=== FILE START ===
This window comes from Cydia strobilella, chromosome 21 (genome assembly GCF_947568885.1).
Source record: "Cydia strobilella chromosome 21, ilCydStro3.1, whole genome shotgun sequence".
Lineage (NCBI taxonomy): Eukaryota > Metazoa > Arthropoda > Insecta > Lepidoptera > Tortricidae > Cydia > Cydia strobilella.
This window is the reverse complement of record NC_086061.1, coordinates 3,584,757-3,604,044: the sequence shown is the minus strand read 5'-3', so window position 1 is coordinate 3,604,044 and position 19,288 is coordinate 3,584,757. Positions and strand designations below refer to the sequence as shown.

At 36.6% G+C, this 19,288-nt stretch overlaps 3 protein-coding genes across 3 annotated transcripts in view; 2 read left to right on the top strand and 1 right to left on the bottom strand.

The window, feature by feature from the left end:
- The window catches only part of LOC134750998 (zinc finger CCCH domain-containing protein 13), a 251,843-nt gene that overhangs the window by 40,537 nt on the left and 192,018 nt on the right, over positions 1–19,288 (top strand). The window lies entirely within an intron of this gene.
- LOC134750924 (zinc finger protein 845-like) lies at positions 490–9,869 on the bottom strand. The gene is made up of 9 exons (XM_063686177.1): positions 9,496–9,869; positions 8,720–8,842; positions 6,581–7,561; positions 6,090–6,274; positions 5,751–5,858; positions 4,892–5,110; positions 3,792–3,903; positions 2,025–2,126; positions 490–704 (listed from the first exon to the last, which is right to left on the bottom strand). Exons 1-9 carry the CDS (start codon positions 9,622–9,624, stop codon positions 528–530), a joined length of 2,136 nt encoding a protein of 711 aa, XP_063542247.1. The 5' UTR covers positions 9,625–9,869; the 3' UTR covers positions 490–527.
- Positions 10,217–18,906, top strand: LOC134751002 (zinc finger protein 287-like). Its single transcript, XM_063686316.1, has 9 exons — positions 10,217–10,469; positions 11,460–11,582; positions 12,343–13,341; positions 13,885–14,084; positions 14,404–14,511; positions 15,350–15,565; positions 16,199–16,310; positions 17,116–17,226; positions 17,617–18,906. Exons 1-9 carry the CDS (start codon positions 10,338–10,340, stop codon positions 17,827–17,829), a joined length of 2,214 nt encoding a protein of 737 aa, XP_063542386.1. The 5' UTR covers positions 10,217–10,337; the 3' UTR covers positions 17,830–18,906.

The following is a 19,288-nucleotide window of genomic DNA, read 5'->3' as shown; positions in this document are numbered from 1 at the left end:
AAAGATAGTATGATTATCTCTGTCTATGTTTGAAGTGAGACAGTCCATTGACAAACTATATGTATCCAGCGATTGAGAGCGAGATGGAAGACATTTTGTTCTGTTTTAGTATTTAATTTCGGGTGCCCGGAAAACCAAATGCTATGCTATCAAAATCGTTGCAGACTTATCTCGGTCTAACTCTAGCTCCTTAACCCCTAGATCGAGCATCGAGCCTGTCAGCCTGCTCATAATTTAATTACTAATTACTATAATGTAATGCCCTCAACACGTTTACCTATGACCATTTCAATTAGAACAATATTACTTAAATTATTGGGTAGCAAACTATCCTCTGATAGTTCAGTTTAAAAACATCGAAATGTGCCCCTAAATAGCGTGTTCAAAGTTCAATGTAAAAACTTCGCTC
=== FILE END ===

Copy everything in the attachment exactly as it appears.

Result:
This window comes from Cydia strobilella, chromosome 21 (genome assembly GCF_947568885.1).
Source record: "Cydia strobilella chromosome 21, ilCydStro3.1, whole genome shotgun sequence".
Lineage (NCBI taxonomy): Eukaryota > Metazoa > Arthropoda > Insecta > Lepidoptera > Tortricidae > Cydia > Cydia strobilella.
This window is the reverse complement of record NC_086061.1, coordinates 3,584,757-3,604,044: the sequence shown is the minus strand read 5'-3', so window position 1 is coordinate 3,604,044 and position 19,288 is coordinate 3,584,757. Positions and strand designations below refer to the sequence as shown.

At 36.6% G+C, this 19,288-nt stretch overlaps 3 protein-coding genes across 3 annotated transcripts in view; 2 read left to right on the top strand and 1 right to left on the bottom strand.

The window, feature by feature from the left end:
- The window catches only part of LOC134750998 (zinc finger CCCH domain-containing protein 13), a 251,843-nt gene that overhangs the window by 40,537 nt on the left and 192,018 nt on the right, over positions 1–19,288 (top strand). The window lies entirely within an intron of this gene.
- LOC134750924 (zinc finger protein 845-like) lies at positions 490–9,869 on the bottom strand. The gene is made up of 9 exons (XM_063686177.1): positions 9,496–9,869; positions 8,720–8,842; positions 6,581–7,561; positions 6,090–6,274; positions 5,751–5,858; positions 4,892–5,110; positions 3,792–3,903; positions 2,025–2,126; positions 490–704 (listed from the first exon to the last, which is right to left on the bottom strand). Exons 1-9 carry the CDS (start codon positions 9,622–9,624, stop codon positions 528–530), a joined length of 2,136 nt encoding a protein of 711 aa, XP_063542247.1. The 5' UTR covers positions 9,625–9,869; the 3' UTR covers positions 490–527.
- Positions 10,217–18,906, top strand: LOC134751002 (zinc finger protein 287-like). Its single transcript, XM_063686316.1, has 9 exons — positions 10,217–10,469; positions 11,460–11,582; positions 12,343–13,341; positions 13,885–14,084; positions 14,404–14,511; positions 15,350–15,565; positions 16,199–16,310; positions 17,116–17,226; positions 17,617–18,906. Exons 1-9 carry the CDS (start codon positions 10,338–10,340, stop codon positions 17,827–17,829), a joined length of 2,214 nt encoding a protein of 737 aa, XP_063542386.1. The 5' UTR covers positions 10,217–10,337; the 3' UTR covers positions 17,830–18,906.

The following is a 19,288-nucleotide window of genomic DNA, read 5'->3' as shown; positions in this document are numbered from 1 at the left end:
AAAGATAGTATGATTATCTCTGTCTATGTTTGAAGTGAGACAGTCCATTGACAAACTATATGTATCCAGCGATTGAGAGCGAGATGGAAGACATTTTGTTCTGTTTTAGTATTTAATTTCGGGTGCCCGGAAAACCAAATGCTATGCTATCAAAATCGTTGCAGACTTATCTCGGTCTAACTCTAGCTCCTTAACCCCTAGATCGAGCATCGAGCCTGTCAGCCTGCTCATAATTTAATTACTAATTACTATAATGTAATGCCCTCAACACGTTTACCTATGACCATTTCAATTAGAACAATATTACTTAAATTATTGGGTAGCAAACTATCCTCTGATAGTTCAGTTTAAAAACATCGAAATGTGCCCCTAAATAGCGTGTTCAAAGTTCAATGTAAAAACTTCGCTC